<Go back to the People Index results>

Complete Explanation:
A dramatic prison scene, intended to contrast the clemency of New York's Whig governor William H. Seward with the vindictiveness of the Democrat-controlled New York City prison administration. In the interior of the Halls of Justice, popularly known as "the Tombs," a grim jailer stands blocking the approach of a Catholic priest toward a small cell, saying "You can't Enter." The priest, holding a crucifix and rosary beads, presents a paper marked "Admit the Bearer. W H Seward" and replies, "Here is my authority from Govr. Seward for admission. I shall now see the wretched man."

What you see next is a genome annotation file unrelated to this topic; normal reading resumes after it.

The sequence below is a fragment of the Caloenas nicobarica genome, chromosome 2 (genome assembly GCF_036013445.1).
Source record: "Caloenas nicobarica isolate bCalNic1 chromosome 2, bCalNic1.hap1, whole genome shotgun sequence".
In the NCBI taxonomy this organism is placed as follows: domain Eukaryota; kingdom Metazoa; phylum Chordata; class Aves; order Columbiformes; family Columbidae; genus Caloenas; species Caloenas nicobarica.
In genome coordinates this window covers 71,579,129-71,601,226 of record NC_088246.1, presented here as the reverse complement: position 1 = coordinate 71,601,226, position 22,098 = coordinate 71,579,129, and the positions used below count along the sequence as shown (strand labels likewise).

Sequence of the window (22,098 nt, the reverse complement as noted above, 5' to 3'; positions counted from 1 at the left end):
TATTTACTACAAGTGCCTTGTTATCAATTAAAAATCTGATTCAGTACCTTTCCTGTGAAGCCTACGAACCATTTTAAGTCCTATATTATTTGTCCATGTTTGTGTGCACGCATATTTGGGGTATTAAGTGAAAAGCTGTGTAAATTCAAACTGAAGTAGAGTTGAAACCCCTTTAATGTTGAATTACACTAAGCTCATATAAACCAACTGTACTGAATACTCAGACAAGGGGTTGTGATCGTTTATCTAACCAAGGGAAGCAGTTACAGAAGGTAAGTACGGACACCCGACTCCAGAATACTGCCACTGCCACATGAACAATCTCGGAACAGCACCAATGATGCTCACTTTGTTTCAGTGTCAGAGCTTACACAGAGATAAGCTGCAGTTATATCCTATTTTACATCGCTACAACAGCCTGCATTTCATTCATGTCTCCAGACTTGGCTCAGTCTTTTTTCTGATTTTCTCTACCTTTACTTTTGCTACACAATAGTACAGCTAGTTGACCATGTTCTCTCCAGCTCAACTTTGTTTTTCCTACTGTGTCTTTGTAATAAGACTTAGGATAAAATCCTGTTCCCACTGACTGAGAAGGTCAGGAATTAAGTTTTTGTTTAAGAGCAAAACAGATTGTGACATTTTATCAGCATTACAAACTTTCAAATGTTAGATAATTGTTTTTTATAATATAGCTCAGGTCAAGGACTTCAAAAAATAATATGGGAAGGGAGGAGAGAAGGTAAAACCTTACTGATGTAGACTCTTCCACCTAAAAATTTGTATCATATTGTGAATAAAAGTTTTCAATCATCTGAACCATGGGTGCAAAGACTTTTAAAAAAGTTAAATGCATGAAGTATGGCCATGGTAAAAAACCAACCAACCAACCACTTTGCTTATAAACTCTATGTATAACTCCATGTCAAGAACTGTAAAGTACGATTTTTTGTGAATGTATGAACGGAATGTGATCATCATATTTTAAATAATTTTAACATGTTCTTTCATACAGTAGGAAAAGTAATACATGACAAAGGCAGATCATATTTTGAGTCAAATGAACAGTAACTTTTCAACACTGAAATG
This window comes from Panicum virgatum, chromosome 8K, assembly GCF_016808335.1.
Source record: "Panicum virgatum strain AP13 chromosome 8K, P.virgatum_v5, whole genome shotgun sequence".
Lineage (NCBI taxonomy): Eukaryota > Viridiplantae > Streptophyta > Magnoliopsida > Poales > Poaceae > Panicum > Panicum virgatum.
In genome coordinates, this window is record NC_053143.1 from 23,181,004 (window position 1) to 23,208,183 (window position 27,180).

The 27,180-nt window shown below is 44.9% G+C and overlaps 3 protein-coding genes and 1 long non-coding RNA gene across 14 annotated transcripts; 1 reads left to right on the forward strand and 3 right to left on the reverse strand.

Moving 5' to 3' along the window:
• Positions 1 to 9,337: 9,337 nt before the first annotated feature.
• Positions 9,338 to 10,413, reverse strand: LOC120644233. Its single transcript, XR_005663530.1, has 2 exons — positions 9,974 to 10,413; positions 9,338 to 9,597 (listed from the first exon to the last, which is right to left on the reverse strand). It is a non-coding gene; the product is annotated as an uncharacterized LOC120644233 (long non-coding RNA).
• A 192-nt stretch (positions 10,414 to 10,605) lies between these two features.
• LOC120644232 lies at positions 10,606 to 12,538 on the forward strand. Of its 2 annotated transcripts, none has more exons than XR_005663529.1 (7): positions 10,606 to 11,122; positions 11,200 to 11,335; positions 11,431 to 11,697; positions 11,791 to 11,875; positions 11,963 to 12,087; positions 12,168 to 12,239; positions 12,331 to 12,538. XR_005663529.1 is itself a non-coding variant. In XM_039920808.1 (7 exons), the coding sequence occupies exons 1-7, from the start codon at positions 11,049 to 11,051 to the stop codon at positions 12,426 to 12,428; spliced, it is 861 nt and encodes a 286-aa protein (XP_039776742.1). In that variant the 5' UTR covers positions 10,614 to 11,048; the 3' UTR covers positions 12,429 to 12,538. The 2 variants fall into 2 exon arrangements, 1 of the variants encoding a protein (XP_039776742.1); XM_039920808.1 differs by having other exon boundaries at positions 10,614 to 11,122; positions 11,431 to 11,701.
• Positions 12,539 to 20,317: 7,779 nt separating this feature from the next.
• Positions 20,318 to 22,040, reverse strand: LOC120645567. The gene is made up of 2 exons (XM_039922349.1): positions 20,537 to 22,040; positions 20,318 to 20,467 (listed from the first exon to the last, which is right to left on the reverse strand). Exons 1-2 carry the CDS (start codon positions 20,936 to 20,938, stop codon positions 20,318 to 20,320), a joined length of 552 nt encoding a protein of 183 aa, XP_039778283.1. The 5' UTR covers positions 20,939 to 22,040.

Meanwhile, in his cell, the "wretched man"--actually, convicted murderer John Caldwell Colt--kneels in prayer, a Bible beside him. He implores, "Must I die without seeing my Priest? How cruel to prevent me from making My peace with my God!"

The print may be based on an actual incident. Interestingly, though, in the closing months of his administration Seward refused to pardon Colt, despite considerable political pressure to do so. Colt cheated the hangman by taking his own life on the day of his scheduled execution.

Website design © 2010 HarpWeek, LLC
All Content © 1998-2010 HarpWeek, LLC
Please submit questions to webmaster@harpweek.com